Choosing inventory optimization software can be complicated.
CFOs, materials planners and inventory managers often have to jointly agree on critical key performance indicators (KPIs) pertaining to inventory management. The common objectives of this exercise include ensuring there's minimal capital tie-up of holding inventory, preventing stock-outs and overstocking, and attending to slow-moving and dead stocks in a timely manner. While working to agree on KPIs, stakeholders may become frustrated when the materials planning or actual inventory data needed to make an important decision isn't easily available.
Although SAP Logistics Information System (LIS) does include several KPIs, they aren't all available in one place. SAP Inventory Optimization Cockpit (IOC), also known as Inventory Controlling Cockpit, can help solve that issue. IOC is an add-on to SAP ERP Central Component that not only captures critical KPIs all in one place, it also fills in the reporting shortcomings of LIS.
However, to use IOC, companies must first implement MRP Monitor, another SAP add-on, since the planning data from MRP Monitor forms the basis for evaluating inventory-specific KPIs in IOC.
Here's a look at five features of SAP's inventory optimization software that can help you.
- ABC/XYZ Analyses: Although ABC analysis (for materials with high, medium or low financial value) is available in LIS, XYZ analysis isn't. An XYZ analysis covers the consumption predictability and usage of a material, with x being the most predictable and z being the least. The ABC/XYZ analyses in one dashboard bring these two KPIs together by showing how ABC materials stack up for their consumption. This analysis from the inventory optimization software also shows the slow-movers and dead stock, enabling material and inventory planners to decide how best to manage them in future.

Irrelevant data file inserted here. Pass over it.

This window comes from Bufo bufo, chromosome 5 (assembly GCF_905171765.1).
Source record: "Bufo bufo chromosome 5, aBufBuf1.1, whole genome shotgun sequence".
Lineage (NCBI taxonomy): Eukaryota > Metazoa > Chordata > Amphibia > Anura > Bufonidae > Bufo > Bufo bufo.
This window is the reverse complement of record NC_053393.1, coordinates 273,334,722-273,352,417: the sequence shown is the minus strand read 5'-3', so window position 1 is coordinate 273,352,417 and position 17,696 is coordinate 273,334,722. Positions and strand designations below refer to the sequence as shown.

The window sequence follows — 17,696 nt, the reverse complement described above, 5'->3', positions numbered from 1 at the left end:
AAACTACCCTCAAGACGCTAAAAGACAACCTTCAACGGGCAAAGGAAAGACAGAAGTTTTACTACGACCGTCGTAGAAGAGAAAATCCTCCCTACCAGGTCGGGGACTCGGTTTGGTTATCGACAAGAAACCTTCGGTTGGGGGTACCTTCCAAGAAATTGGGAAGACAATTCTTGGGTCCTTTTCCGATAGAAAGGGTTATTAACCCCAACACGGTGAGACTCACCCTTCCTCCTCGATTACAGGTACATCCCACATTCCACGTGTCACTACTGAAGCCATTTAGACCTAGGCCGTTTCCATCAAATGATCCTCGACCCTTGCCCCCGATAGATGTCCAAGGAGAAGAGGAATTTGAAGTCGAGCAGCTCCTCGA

- Dynamic inventory target value calculation: The system calculates and proposes what the target inventory of a material should have been, and then compares it to what it actually was for a given period. This calculation takes replenishment lead time and average material consumption for a given period into account to come up with suggested numbers. Further, it also suggests future inventory holding values so that planners can optimize inventory management by ensuring timely availability of critically required materials, while also tackling slow-movers and dead stock.
- Range of coverage: A range of coverage defines the number of days during which the current inventory will suffice to meet future demand of a material. It's possible for a materials planner to define a range of minimum and maximum days to prevent stock-outs. Here, the replenishment lead time plays a central role in ensuring that the current inventory is able to meet a material demand during the time it takes to replenish the material.
- Period-based comparison of key figures: It is possible to compare key figures, such as slow-moving stock between two periods (such as weeks or months) of the same or different year, to see if past inventory optimization efforts resulted in an improved inventory situation. The comparison is available for a plethora of aggregation options, such as at plant level, at storage location level, at individual material level or at material type, such as raw material or finished goods. Period-based comparison of key figures is available even for ABC/XYZ.
- Measures and resubmission: With this functionality, it is possible to define and set measures or steps to be taken to optimize inventory levels and then to compare the measures taken with actual results. If the inventory optimization measures do not yield the desired results, it is then possible to update new measures and submit (or resubmit) them for evaluation and further decisions.
To ensure ongoing inventory optimization software initiatives, it is also possible to update the material master with the information from IOC, so that future inventory holdings closely meet the agreed upon KPIs.
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